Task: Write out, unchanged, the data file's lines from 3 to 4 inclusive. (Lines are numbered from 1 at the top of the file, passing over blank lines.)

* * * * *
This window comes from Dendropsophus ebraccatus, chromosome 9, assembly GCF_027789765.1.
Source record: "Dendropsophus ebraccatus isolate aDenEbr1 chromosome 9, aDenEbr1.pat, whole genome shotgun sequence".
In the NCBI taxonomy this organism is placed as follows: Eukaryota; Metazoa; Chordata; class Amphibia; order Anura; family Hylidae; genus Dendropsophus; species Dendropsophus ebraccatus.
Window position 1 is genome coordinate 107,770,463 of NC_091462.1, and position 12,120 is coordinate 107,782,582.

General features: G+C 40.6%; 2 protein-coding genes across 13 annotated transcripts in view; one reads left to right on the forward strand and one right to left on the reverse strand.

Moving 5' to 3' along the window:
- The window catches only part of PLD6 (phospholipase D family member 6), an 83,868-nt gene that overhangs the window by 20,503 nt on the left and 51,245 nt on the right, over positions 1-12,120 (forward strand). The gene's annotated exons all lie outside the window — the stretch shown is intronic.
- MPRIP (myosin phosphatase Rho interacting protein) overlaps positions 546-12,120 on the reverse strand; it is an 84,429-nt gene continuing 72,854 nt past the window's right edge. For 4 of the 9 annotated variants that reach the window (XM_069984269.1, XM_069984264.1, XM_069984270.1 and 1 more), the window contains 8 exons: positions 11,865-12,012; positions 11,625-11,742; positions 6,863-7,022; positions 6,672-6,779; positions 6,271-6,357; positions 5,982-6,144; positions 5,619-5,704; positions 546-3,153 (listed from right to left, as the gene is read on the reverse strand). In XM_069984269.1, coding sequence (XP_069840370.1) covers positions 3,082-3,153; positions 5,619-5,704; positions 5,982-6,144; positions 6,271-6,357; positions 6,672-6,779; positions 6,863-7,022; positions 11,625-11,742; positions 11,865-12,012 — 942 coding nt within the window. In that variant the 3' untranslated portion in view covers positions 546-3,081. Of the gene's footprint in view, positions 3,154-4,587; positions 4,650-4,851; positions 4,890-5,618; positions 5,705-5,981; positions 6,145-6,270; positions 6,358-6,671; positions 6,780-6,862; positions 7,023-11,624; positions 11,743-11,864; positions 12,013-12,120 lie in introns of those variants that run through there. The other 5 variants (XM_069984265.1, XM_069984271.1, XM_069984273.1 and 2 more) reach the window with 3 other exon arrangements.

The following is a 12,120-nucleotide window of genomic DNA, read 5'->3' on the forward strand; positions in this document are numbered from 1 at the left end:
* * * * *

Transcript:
In the NCBI taxonomy this organism is placed as follows: Eukaryota; Metazoa; Chordata; class Amphibia; order Anura; family Hylidae; genus Dendropsophus; species Dendropsophus ebraccatus.
Window position 1 is genome coordinate 107,770,463 of NC_091462.1, and position 12,120 is coordinate 107,782,582.